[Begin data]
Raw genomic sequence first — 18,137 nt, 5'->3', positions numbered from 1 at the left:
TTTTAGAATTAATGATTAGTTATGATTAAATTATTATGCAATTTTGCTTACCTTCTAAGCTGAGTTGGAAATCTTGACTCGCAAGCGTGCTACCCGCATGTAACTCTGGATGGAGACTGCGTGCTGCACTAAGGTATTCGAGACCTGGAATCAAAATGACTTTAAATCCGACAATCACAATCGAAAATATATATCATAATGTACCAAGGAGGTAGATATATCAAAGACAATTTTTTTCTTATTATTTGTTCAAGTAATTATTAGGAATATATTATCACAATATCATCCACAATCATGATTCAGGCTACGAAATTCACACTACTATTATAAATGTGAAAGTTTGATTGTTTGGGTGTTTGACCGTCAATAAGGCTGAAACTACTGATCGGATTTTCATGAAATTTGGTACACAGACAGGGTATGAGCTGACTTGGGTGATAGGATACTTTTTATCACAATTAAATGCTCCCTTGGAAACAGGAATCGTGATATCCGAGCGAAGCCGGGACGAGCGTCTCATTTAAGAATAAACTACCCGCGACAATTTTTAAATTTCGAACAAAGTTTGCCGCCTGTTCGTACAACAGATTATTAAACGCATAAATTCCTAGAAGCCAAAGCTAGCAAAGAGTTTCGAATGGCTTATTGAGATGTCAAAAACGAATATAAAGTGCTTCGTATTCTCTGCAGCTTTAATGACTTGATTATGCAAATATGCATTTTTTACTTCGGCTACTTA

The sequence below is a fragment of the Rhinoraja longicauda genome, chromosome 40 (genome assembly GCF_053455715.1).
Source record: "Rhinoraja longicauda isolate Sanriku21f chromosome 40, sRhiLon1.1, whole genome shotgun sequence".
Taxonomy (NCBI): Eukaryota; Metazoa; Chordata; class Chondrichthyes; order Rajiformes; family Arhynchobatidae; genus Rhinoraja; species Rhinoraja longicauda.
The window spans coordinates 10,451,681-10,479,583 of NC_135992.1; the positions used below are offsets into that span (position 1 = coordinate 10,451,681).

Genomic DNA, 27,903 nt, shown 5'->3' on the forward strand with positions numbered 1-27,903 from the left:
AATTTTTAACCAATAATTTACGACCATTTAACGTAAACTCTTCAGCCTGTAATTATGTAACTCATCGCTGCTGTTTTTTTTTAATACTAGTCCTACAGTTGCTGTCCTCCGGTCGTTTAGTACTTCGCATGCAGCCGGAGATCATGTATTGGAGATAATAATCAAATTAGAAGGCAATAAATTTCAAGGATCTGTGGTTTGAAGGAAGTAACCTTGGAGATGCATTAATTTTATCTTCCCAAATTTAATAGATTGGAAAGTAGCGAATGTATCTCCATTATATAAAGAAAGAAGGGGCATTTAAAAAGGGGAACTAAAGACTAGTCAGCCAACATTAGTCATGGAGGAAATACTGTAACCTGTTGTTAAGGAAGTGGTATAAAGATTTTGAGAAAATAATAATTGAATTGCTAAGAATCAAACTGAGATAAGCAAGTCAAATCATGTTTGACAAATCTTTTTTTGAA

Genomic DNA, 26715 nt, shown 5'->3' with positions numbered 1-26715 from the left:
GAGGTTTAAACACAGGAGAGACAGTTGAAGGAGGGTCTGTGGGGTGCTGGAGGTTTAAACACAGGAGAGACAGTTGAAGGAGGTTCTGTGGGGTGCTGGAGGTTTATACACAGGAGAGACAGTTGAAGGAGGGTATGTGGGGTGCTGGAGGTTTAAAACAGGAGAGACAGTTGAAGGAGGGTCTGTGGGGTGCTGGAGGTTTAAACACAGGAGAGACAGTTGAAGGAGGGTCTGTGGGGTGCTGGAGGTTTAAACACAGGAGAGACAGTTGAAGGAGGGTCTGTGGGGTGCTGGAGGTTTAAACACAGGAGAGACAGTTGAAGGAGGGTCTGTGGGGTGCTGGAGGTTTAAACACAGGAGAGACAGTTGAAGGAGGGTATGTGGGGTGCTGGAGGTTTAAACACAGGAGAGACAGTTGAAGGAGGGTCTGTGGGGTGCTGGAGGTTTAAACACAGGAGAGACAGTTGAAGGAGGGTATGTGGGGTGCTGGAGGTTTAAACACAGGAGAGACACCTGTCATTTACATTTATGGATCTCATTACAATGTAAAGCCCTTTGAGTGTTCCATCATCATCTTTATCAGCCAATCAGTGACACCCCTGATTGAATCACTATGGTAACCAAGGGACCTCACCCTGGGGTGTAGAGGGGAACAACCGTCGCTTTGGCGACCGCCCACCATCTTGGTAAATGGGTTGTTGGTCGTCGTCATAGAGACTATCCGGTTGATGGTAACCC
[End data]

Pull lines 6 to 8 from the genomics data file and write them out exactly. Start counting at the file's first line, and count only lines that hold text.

The window spans coordinates 10,451,681-10,479,583 of NC_135992.1; the positions used below are offsets into that span (position 1 = coordinate 10,451,681).

Genomic DNA, 27,903 nt, shown 5'->3' on the forward strand with positions numbered 1-27,903 from the left:
AATTTTTAACCAATAATTTACGACCATTTAACGTAAACTCTTCAGCCTGTAATTATGTAACTCATCGCTGCTGTTTTTTTTTAATACTAGTCCTACAGTTGCTGTCCTCCGGTCGTTTAGTACTTCGCATGCAGCCGGAGATCATGTATTGGAGATAATAATCAAATTAGAAGGCAATAAATTTCAAGGATCTGTGGTTTGAAGGAAGTAACCTTGGAGATGCATTAATTTTATCTTCCCAAATTTAATAGATTGGAAAGTAGCGAATGTATCTCCATTATATAAAGAAAGAAGGGGCATTTAAAAAGGGGAACTAAAGACTAGTCAGCCAACATTAGTCATGGAGGAAATACTGTAACCTGTTGTTAAGGAAGTGGTATAAAGATTTTGAGAAAATAATAATTGAATTGCTAAGAATCAAACTGAGATAAGCAAGTCAAATCATGTTTGACAAATCTTTTTTTGAA